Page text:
NEVER FORGET 9/11
Posted September 11, 2011on:
Tuesday, Sept. 11, 2001 started out as a special day since I made up my mind to leave the house at 5:30 a.m. to drive to Cave Creek and capture the sunrise. In those days, I worked long hours as a bookkeeper instead of writing and taking photographs as I do now. I took my point-and-shoot film camera and headed out. I arrived in Cave Creek, but the beautiful sunrise never materialized. While I sat in my car contemplating my next move and listening to the radio at approximately 6 a.m., Big Shoe Stu and Dena on KMLE announced the first news of a plane striking the World Trade Center in New York City. I listened and the conversation became more serious and soon came the news that another plane hit the World Trade Center.
I had thoughts of friends I knew but never met who lived and worked in New York City. I met these friends over the years as I worked in Arizona as an accountant in the collateralized mortgage obligation business. I talked frequently to them and became friends with them and shared their news about friends, family and special events and received their holiday wishes.
I decided to end my wonderful morning and drive home to listen to the news and make telephone calls. On my way home at Cave Creek Road and Jomax, I spied two hot air balloons inflating and preparing to sail away, so I stopped and took photos of them. Who would think in looking at the bright blue sky with these colorful, silent balloons that in New York City terror filled the skies?
By 7 a.m., I arrived home and tried to call my mom and dad in Pennsylvania. The circuits were busy, but being the stubborn person I am, I got through and left a message. They called me back and were blissfully ignorant of everything going on in the world. They spent their morning enjoying breakfast at their favorite restaurant and gave me all of the news of the day.
With the television outside my office door, I watched the horror of 9/11 unfold. I talked to associates in Michigan as I started to work at 7:30 a.m. I wondered about my friend, Donna in New York City, so I took a chance and called her home. Amazingly, she answered and told me she saw the planes crash into the World Trade Center from her office building. She and her husband went to her daughter’s school to bring her home and explain to her what was happening although she said they were both devastated and weren’t sure themselves what was happening.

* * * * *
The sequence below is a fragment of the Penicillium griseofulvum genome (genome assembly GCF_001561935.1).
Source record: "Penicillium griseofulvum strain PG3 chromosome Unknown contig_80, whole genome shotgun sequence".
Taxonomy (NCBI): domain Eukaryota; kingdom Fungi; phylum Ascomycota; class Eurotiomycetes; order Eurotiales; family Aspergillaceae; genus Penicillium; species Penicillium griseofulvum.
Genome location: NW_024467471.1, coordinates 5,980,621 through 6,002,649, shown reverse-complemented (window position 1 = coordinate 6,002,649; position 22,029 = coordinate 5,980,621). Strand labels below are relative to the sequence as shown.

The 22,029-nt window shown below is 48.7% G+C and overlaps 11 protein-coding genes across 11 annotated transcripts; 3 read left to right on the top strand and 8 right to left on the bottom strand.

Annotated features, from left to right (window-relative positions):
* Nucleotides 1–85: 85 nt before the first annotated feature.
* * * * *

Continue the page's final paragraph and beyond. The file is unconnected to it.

As we spoke on the phone, I looked at my TV, and the World Trade Center towers began to collapse. I tried to explain to her what was happening since she kept the TV off until she talked to she daughter, but she couldn’t believe what I described, and I didn’t believe what I saw. She said she had to go to be with her family.
I walked every morning then as I do now, and I found it very eerie to go out in the early morning and listen to the quiet. No planes flew overhead from Sky Harbor International Airport, but an occasional military jet patrolled the skies from Luke Air Force Base. Even the traffic on the nearby streets seemed to have diminished since 9/11. Yet the sun did rise, and we carried on with our lives as we listened to the accounts and watched the efforts to recover victims from the rubble.
The crash of United Airlines Flight 93 in Shanksville brought back memories for me when they said the command center was setup at Seven Springs Ski Resort. I knew the place well since I shot at the Pennsylvania State Archery Championships there two years in a row before I left to come to Arizona. I didn’t remember going through Shanksville, but I found it hard to believe that beautiful, peaceful area became the resting place for brave American heroes.
Today marks the 10th anniversary of 9/11, and the sun rose after an evening of intense storms. The world goes on even though it’s different, and we will NEVER FORGET!
Photos by Janice Semmel